Etymology Usage

Do we get lucky or fortunate?

Q: During a pool tournament online, the commentator repeatedly used “fortunate” when I would have used “lucky.” Example: “He needs to get fortunate here.” To me, “fortunate” is a state of being and “lucky” is how you get to that state. Was the commentator just trying to sound intelligent?

A: One meaning of “fortunate” is “lucky,” and one meaning of “lucky” is “fortunate.” But that doesn’t mean they’re always interchangeable.

For instance, we often say that someone “got lucky.” But we’re less likely to say that he “got fortunate.” It’s not technically incorrect, just not a very common usage.

On the other hand, both “He was lucky” and “He was fortunate” are common usages and have identical meanings. The only difference is in their tone—“lucky” is less formal than “fortunate.”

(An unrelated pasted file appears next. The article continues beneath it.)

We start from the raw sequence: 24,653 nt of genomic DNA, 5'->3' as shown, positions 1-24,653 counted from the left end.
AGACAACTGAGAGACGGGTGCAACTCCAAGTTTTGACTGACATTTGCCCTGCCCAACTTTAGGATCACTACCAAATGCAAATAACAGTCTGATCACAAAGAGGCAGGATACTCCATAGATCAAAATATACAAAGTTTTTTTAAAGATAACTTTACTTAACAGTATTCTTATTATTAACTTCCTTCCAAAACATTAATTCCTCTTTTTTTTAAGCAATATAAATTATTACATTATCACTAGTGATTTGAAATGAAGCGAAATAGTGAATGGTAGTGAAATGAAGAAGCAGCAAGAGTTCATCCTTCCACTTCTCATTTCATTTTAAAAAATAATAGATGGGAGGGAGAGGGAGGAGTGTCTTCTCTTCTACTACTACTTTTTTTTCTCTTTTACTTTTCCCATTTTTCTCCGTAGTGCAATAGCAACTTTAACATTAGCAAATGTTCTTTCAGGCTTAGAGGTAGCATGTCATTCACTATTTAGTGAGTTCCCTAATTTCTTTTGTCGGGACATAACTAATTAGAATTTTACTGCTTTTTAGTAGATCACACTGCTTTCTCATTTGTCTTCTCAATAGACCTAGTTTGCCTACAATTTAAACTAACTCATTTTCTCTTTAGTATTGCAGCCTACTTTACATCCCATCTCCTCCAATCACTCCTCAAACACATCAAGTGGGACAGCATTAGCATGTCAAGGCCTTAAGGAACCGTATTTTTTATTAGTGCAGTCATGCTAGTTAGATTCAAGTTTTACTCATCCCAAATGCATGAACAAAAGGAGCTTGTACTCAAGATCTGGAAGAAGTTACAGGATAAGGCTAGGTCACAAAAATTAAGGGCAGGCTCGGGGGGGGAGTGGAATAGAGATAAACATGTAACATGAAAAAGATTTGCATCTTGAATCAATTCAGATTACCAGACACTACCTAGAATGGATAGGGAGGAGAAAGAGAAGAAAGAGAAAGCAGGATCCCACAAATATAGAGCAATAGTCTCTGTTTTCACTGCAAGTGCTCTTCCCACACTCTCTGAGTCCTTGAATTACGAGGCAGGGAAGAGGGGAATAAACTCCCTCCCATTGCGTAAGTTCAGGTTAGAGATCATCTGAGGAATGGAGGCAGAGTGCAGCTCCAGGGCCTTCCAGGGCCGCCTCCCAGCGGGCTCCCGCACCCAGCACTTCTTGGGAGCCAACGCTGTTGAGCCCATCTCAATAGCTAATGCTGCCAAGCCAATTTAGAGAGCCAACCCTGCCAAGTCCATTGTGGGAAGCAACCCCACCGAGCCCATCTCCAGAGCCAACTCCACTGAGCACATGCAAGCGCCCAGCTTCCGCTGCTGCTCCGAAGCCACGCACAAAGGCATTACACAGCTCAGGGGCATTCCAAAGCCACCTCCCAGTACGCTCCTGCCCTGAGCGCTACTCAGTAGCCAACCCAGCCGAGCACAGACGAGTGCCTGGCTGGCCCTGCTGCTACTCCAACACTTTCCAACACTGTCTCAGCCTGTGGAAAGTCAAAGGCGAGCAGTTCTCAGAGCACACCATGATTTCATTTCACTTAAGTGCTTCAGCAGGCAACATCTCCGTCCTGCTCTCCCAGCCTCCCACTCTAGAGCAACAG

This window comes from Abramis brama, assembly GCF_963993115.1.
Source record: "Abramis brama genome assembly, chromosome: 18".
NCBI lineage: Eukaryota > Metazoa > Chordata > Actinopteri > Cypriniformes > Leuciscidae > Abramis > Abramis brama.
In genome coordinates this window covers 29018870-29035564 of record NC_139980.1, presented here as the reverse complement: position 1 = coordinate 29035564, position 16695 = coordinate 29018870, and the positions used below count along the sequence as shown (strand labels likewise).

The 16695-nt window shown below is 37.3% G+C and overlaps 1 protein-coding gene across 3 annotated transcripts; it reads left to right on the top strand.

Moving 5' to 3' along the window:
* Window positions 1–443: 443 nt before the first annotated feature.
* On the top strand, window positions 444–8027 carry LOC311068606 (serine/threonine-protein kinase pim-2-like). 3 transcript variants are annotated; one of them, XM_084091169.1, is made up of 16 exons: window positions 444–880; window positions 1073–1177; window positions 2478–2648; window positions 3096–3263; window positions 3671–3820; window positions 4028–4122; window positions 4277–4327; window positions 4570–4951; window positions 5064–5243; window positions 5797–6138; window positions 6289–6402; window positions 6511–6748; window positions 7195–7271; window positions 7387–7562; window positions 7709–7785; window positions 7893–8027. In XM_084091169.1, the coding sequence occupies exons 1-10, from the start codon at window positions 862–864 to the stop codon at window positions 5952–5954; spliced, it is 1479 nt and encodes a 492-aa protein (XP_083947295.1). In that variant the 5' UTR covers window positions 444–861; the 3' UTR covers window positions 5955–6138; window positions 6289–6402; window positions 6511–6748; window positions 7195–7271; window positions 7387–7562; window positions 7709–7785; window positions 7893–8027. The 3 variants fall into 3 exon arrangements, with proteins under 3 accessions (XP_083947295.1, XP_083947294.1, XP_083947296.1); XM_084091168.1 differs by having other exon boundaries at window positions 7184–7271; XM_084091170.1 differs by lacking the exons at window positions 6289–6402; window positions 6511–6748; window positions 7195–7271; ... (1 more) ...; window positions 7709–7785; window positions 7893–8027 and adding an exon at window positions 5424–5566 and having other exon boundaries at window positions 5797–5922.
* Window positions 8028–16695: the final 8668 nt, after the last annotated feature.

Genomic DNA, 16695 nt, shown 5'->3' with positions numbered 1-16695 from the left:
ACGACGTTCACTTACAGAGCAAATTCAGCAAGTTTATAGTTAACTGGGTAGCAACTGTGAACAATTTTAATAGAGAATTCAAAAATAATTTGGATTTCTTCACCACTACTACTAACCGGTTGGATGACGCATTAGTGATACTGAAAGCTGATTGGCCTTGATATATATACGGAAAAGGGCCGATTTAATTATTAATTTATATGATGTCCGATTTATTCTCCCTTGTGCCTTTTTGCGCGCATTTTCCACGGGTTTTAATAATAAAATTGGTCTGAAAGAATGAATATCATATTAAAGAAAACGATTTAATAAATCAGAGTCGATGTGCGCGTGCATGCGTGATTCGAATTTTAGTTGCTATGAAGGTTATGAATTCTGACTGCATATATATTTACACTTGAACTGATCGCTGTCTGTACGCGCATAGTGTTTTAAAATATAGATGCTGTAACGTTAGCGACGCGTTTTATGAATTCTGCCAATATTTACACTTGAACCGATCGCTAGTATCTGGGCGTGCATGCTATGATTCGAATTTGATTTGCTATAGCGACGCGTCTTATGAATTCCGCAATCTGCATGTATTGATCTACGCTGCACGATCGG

Here’s how the Oxford English Dictionary defines these two adjectives when used to describe people.

Lucky: “Having, or attended by, good luck. In early use often, Fortunate, successful, prosperous. Now with narrower meaning: Favoured by chance; successful through causes other than one’s own action or merit.”

Fortunate: “Favoured by fortune; possessed of or receiving good fortune; lucky, prosperous.”

They’re very much alike, aren’t they? So why does English have two words for this?

Because, like “augur” and “bode” (which we wrote about recently on the blog), we got one from each of the two great language streams that make up English—the Germanic (“lucky”) and the Latinate (“fortunate”).

“Lucky” was first recorded around 1503, but the noun it’s derived from, “luck,” was around in the 1400s. The noun, meaning “fortune good or ill,” is from old Germanic sources and probably came into English as a gambling term, the OED suggests.

“Fortunate,” from the Latin fortunatus, was first recorded in English in the late 1300s.

Why do people “get lucky” more often than they “get fortunate”? We can’t tell. Perhaps it’s just the way those adjectives have diverged in their usage.

For whatever reason, “get lucky” seems more natural and idiomatic to more people. The Google score: “get lucky,” 10.4 million hits; “get fortunate,” 162,000 hits.

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